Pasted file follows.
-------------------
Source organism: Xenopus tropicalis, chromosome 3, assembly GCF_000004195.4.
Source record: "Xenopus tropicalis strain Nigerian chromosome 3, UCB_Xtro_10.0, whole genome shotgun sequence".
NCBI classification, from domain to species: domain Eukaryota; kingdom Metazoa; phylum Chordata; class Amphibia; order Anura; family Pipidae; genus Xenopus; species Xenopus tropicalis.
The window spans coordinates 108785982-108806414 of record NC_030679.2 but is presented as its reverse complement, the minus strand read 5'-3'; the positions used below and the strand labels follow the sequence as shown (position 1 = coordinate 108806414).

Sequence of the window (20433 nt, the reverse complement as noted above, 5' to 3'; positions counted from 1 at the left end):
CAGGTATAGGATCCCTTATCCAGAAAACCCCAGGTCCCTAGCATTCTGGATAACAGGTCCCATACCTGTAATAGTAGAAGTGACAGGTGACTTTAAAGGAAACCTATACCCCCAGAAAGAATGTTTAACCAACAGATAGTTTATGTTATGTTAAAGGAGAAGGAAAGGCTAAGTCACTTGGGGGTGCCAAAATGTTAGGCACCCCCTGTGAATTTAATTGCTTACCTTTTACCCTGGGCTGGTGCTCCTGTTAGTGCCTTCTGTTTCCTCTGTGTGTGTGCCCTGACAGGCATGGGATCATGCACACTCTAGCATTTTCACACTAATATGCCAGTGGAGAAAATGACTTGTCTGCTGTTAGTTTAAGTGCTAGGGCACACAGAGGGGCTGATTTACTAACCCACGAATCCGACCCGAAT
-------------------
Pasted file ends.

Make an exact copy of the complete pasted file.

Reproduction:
Source organism: Xenopus tropicalis, chromosome 3, assembly GCF_000004195.4.
Source record: "Xenopus tropicalis strain Nigerian chromosome 3, UCB_Xtro_10.0, whole genome shotgun sequence".
NCBI classification, from domain to species: domain Eukaryota; kingdom Metazoa; phylum Chordata; class Amphibia; order Anura; family Pipidae; genus Xenopus; species Xenopus tropicalis.
The window spans coordinates 108785982-108806414 of record NC_030679.2 but is presented as its reverse complement, the minus strand read 5'-3'; the positions used below and the strand labels follow the sequence as shown (position 1 = coordinate 108806414).

Sequence of the window (20433 nt, the reverse complement as noted above, 5' to 3'; positions counted from 1 at the left end):
CAGGTATAGGATCCCTTATCCAGAAAACCCCAGGTCCCTAGCATTCTGGATAACAGGTCCCATACCTGTAATAGTAGAAGTGACAGGTGACTTTAAAGGAAACCTATACCCCCAGAAAGAATGTTTAACCAACAGATAGTTTATGTTATGTTAAAGGAGAAGGAAAGGCTAAGTCACTTGGGGGTGCCAAAATGTTAGGCACCCCCTGTGAATTTAATTGCTTACCTTTTACCCTGGGCTGGTGCTCCTGTTAGTGCCTTCTGTTTCCTCTGTGTGTGTGCCCTGACAGGCATGGGATCATGCACACTCTAGCATTTTCACACTAATATGCCAGTGGAGAAAATGACTTGTCTGCTGTTAGTTTAAGTGCTAGGGCACACAGAGGGGCTGATTTACTAACCCACGAATCCGACCCGAAT